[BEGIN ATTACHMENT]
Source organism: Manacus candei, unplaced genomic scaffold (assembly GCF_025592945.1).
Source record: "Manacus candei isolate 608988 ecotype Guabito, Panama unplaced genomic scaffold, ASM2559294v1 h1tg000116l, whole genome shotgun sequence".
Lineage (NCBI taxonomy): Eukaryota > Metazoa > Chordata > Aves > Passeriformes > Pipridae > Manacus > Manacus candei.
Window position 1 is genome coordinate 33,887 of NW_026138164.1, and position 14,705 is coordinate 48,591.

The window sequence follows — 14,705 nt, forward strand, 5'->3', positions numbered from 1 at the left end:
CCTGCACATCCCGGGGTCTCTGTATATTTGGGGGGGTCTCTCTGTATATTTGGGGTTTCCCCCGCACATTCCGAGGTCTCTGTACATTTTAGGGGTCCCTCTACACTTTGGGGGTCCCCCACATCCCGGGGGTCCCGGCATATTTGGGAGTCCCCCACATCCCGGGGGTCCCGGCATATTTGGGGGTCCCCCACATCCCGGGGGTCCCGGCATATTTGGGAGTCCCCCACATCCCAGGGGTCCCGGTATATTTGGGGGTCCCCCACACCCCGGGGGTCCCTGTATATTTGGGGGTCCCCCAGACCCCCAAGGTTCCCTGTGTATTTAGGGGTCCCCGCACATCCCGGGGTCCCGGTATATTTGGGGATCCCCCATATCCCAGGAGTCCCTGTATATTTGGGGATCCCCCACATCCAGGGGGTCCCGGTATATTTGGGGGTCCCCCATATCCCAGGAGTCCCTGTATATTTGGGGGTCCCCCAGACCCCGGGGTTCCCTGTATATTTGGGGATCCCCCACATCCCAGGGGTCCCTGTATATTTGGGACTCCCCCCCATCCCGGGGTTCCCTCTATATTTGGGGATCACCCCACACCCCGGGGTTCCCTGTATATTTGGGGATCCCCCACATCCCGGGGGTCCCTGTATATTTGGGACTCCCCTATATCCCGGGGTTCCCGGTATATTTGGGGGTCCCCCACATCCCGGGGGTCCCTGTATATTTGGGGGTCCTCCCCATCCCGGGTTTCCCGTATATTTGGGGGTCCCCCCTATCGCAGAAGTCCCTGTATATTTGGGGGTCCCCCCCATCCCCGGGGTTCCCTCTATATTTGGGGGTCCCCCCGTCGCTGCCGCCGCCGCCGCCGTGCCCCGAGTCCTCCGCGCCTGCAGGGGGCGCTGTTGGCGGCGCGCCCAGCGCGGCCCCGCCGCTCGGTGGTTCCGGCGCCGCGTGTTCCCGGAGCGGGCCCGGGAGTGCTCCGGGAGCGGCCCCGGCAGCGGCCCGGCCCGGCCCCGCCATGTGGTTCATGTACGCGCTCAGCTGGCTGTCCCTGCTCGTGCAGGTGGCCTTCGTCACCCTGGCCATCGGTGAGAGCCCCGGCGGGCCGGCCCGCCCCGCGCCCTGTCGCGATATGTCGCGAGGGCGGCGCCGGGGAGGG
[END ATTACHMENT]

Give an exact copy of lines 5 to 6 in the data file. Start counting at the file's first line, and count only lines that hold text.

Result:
The window sequence follows — 14,705 nt, forward strand, 5'->3', positions numbered from 1 at the left end:
CCTGCACATCCCGGGGTCTCTGTATATTTGGGGGGGTCTCTCTGTATATTTGGGGTTTCCCCCGCACATTCCGAGGTCTCTGTACATTTTAGGGGTCCCTCTACACTTTGGGGGTCCCCCACATCCCGGGGGTCCCGGCATATTTGGGAGTCCCCCACATCCCGGGGGTCCCGGCATATTTGGGGGTCCCCCACATCCCGGGGGTCCCGGCATATTTGGGAGTCCCCCACATCCCAGGGGTCCCGGTATATTTGGGGGTCCCCCACACCCCGGGGGTCCCTGTATATTTGGGGGTCCCCCAGACCCCCAAGGTTCCCTGTGTATTTAGGGGTCCCCGCACATCCCGGGGTCCCGGTATATTTGGGGATCCCCCATATCCCAGGAGTCCCTGTATATTTGGGGATCCCCCACATCCAGGGGGTCCCGGTATATTTGGGGGTCCCCCATATCCCAGGAGTCCCTGTATATTTGGGGGTCCCCCAGACCCCGGGGTTCCCTGTATATTTGGGGATCCCCCACATCCCAGGGGTCCCTGTATATTTGGGACTCCCCCCCATCCCGGGGTTCCCTCTATATTTGGGGATCACCCCACACCCCGGGGTTCCCTGTATATTTGGGGATCCCCCACATCCCGGGGGTCCCTGTATATTTGGGACTCCCCTATATCCCGGGGTTCCCGGTATATTTGGGGGTCCCCCACATCCCGGGGGTCCCTGTATATTTGGGGGTCCTCCCCATCCCGGGTTTCCCGTATATTTGGGGGTCCCCCCTATCGCAGAAGTCCCTGTATATTTGGGGGTCCCCCCCATCCCCGGGGTTCCCTCTATATTTGGGGGTCCCCCCGTCGCTGCCGCCGCCGCCGCCGTGCCCCGAGTCCTCCGCGCCTGCAGGGGGCGCTGTTGGCGGCGCGCCCAGCGCGGCCCCGCCGCTCGGTGGTTCCGGCGCCGCGTGTTCCCGGAGCGGGCCCGGGAGTGCTCCGGGAGCGGCCCCGGCAGCGGCCCGGCCCGGCCCCGCCATGTGGTTCATGTACGCGCTCAGCTGGCTGTCCCTGCTCGTGCAGGTGGCCTTCGTCACCCTGGCCATCGGTGAGAGCCCCGGCGGGCCGGCCCGCCCCGCGCCCTGTCGCGATATGTCGCGAGGGCGGCGCCGGGGAGGG